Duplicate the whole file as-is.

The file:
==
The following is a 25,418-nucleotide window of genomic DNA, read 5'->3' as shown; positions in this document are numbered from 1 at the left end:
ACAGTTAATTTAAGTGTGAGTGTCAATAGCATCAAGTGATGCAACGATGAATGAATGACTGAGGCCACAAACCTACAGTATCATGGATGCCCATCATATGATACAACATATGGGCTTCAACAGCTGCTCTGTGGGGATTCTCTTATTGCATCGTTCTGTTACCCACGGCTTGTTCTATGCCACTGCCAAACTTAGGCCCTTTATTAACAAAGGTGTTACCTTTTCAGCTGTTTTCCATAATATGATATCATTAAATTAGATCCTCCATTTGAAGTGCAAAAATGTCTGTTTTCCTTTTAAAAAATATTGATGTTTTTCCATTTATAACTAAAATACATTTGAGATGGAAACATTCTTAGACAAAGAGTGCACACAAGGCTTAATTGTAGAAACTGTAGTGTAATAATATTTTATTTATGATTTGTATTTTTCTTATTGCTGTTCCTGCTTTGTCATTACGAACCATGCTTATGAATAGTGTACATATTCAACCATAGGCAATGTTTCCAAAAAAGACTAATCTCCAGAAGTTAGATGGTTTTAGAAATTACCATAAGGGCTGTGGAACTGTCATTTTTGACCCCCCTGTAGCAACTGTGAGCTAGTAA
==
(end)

The following is a 25,418-nucleotide window of genomic DNA, read 5'->3' as shown; positions in this document are numbered from 1 at the left end:
ACAGTTAATTTAAGTGTGAGTGTCAATAGCATCAAGTGATGCAACGATGAATGAATGACTGAGGCCACAAACCTACAGTATCATGGATGCCCATCATATGATACAACATATGGGCTTCAACAGCTGCTCTGTGGGGATTCTCTTATTGCATCGTTCTGTTACCCACGGCTTGTTCTATGCCACTGCCAAACTTAGGCCCTTTATTAACAAAGGTGTTACCTTTTCAGCTGTTTTCCATAATATGATATCATTAAATTAGATCCTCCATTTGAAGTGCAAAAATGTCTGTTTTCCTTTTAAAAAATATTGATGTTTTTCCATTTATAACTAAAATACATTTGAGATGGAAACATTCTTAGACAAAGAGTGCACACAAGGCTTAATTGTAGAAACTGTAGTGTAATAATATTTTATTTATGATTTGTATTTTTCTTATTGCTGTTCCTGCTTTGTCATTACGAACCATGCTTATGAATAGTGTACATATTCAACCATAGGCAATGTTTCCAAAAAAGACTAATCTCCAGAAGTTAGATGGTTTTAGAAATTACCATAAGGGCTGTGGAACTGTCATTTTTGACCCCCCTGTAGCAACTGTGAGCTAGTAA